Mr. Midshipman Hornblower Summary & Study Guide

This Study Guide consists of approximately 55 pages of chapter summaries, quotes, character analysis, themes, and more - everything you need to sharpen your knowledge of Mr. Midshipman Hornblower.
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Mr. Midshipman Hornblower Summary & Study Guide Description

Mr. Midshipman Hornblower Summary & Study Guide includes comprehensive information and analysis to help you understand the book. This study guide contains the following sections:

This detailed literature summary also contains Topics for Discussion and a Free Quiz on Mr. Midshipman Hornblower by C. S. Forester.

Horatio Hornblower joins the British Navy as a midshipman at the somewhat advanced age of seventeen during 1793. He serves briefly aboard Justinian in an unhappy assignment and then transfers to Indefatigable where he has several incredible experiences and learns much. In 1796, he makes an audacious and successful attack on a Spanish galley and is made acting-lieutenant. In early 1797 he is captured and spends the next two years in a Spanish prison. He is released following a courageous rescue of Spanish seamen.

The novel opens with Hornblower as a tyro midshipman posted to HMS Justinian. He enters the service entirely ignorant, without any qualification, and seasick. His initial period of service—perhaps a few months in duration—is marked by misery and abuse without any real purpose. Hornblower is the butt of jokes amongst the established crew and the particular object of abuse of a failed midshipman named Simpson. Hornblower finds the situation untenable and erroneously concludes that suicide or death would be preferable. The naivety of youth leads him to engage Simpson in a duel. Hornblower intellectualizes the danger and calculates the odds, insisting on a peculiar form of duel to maximize his chances of success. The ship's captain intervenes secretly to prevent any harm to both participants and then transfers Hornblower to a frigate—not as punishment, but in effect to allow Hornblower an escape from the situation.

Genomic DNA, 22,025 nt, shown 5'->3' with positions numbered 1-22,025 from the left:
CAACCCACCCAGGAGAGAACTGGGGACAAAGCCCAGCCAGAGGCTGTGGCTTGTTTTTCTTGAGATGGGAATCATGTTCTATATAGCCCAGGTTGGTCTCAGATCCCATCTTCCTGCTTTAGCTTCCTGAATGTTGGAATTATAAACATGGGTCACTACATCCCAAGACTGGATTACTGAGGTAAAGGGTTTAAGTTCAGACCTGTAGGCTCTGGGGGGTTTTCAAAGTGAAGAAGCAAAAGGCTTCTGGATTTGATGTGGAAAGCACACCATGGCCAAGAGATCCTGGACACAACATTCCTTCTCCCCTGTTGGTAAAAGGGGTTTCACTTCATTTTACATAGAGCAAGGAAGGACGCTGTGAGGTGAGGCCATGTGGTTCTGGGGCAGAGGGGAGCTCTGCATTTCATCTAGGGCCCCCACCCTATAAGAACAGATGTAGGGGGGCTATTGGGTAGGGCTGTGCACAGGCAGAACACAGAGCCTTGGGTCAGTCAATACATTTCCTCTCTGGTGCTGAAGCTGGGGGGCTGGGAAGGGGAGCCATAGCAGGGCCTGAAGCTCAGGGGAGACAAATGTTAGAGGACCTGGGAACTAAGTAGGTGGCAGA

Within just a few months Hornblower has developed remarkably as a seaman—so much so, in fact, that he is placed in independent command of a prize. The situation is somewhat unfortunate, though, as the prize brig has sustained serious but unapparent damage and, within a few days, sinks. Hornblower goes through a period of self-recriminating introspection but finally moves on. He then leads a successful military operation in which he is directly responsible for the loss of at least one life. Once again, he subjects himself to a finite period of self-recriminating introspection. Hornblower thereafter takes a broader view of those he serves with and uses his newfound insight into humanity to save another shipmate from nearly certain death.

Hornblower then experiences several of the most distasteful aspects of warfare. He goes ashore in support of an attack on a French town and witnesses the collapse of military defenses due to an earlier focus on retributive executions. In the ensuing rout, he sees much needless loss of life and concludes ultimately that the entire military misadventure was an unfortunate and needless case of suffering shared among thousands. His next adventure finds him aboard a ship rowed by slaves chained to the oars and commanded by a whip-wielding enforcer. Hornblower has a visceral response to the slave ship and nearly single-handedly boards her, attacks the crew, and captures the ship.

Hornblower then moves on to acts of distasteful but necessary service in the navy. After nearly botching his examination for lieutenant, Hornblower boards a fire ship and in great personal danger steers it away from the British fleet and onto a deserted stretch of beach. His next adventure finds him in quarantine but commanding a supply brig full of much-needed food. His final adventure finds him in detached command of a dispatch cutter which is captured. Making some fast but appropriate decisions, Hornblower protects the dispatches and is then hauled off to a Spanish prison where he spends two years. He eventually engages in a profoundly dangerous rescue operation to save some Spanish sailors. His personal bravery and service result in his release from prison, and the narrative concludes at that poin.

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